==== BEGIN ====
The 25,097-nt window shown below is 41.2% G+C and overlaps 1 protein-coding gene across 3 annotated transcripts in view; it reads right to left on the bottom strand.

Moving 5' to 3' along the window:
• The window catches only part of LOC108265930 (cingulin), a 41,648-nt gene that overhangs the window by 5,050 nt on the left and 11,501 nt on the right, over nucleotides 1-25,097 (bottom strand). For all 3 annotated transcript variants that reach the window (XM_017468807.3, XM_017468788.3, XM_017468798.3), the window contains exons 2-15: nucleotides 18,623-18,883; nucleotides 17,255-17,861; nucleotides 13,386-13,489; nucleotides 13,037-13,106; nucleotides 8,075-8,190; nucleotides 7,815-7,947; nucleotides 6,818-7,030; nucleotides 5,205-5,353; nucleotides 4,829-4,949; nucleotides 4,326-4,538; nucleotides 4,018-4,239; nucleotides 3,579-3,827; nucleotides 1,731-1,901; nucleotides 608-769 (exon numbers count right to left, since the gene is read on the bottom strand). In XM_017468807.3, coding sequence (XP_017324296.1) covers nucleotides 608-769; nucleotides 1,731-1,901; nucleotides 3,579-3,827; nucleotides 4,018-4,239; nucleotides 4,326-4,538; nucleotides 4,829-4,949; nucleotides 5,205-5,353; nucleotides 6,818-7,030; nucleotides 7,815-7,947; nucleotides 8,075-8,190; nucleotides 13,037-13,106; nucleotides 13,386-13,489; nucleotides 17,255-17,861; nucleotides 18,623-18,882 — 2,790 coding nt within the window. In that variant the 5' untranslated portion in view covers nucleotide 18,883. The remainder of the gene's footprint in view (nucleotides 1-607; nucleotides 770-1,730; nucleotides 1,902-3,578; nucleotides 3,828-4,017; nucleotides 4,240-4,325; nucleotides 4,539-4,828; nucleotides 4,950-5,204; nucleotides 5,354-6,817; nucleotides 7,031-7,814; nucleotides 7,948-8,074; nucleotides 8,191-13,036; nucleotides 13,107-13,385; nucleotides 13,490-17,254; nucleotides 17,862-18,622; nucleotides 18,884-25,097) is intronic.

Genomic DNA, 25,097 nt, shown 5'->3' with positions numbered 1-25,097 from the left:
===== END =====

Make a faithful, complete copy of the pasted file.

The 25,097-nt window shown below is 41.2% G+C and overlaps 1 protein-coding gene across 3 annotated transcripts in view; it reads right to left on the bottom strand.

Moving 5' to 3' along the window:
• The window catches only part of LOC108265930 (cingulin), a 41,648-nt gene that overhangs the window by 5,050 nt on the left and 11,501 nt on the right, over nucleotides 1-25,097 (bottom strand). For all 3 annotated transcript variants that reach the window (XM_017468807.3, XM_017468788.3, XM_017468798.3), the window contains exons 2-15: nucleotides 18,623-18,883; nucleotides 17,255-17,861; nucleotides 13,386-13,489; nucleotides 13,037-13,106; nucleotides 8,075-8,190; nucleotides 7,815-7,947; nucleotides 6,818-7,030; nucleotides 5,205-5,353; nucleotides 4,829-4,949; nucleotides 4,326-4,538; nucleotides 4,018-4,239; nucleotides 3,579-3,827; nucleotides 1,731-1,901; nucleotides 608-769 (exon numbers count right to left, since the gene is read on the bottom strand). In XM_017468807.3, coding sequence (XP_017324296.1) covers nucleotides 608-769; nucleotides 1,731-1,901; nucleotides 3,579-3,827; nucleotides 4,018-4,239; nucleotides 4,326-4,538; nucleotides 4,829-4,949; nucleotides 5,205-5,353; nucleotides 6,818-7,030; nucleotides 7,815-7,947; nucleotides 8,075-8,190; nucleotides 13,037-13,106; nucleotides 13,386-13,489; nucleotides 17,255-17,861; nucleotides 18,623-18,882 — 2,790 coding nt within the window. In that variant the 5' untranslated portion in view covers nucleotide 18,883. The remainder of the gene's footprint in view (nucleotides 1-607; nucleotides 770-1,730; nucleotides 1,902-3,578; nucleotides 3,828-4,017; nucleotides 4,240-4,325; nucleotides 4,539-4,828; nucleotides 4,950-5,204; nucleotides 5,354-6,817; nucleotides 7,031-7,814; nucleotides 7,948-8,074; nucleotides 8,191-13,036; nucleotides 13,107-13,385; nucleotides 13,490-17,254; nucleotides 17,862-18,622; nucleotides 18,884-25,097) is intronic.

Genomic DNA, 25,097 nt, shown 5'->3' with positions numbered 1-25,097 from the left: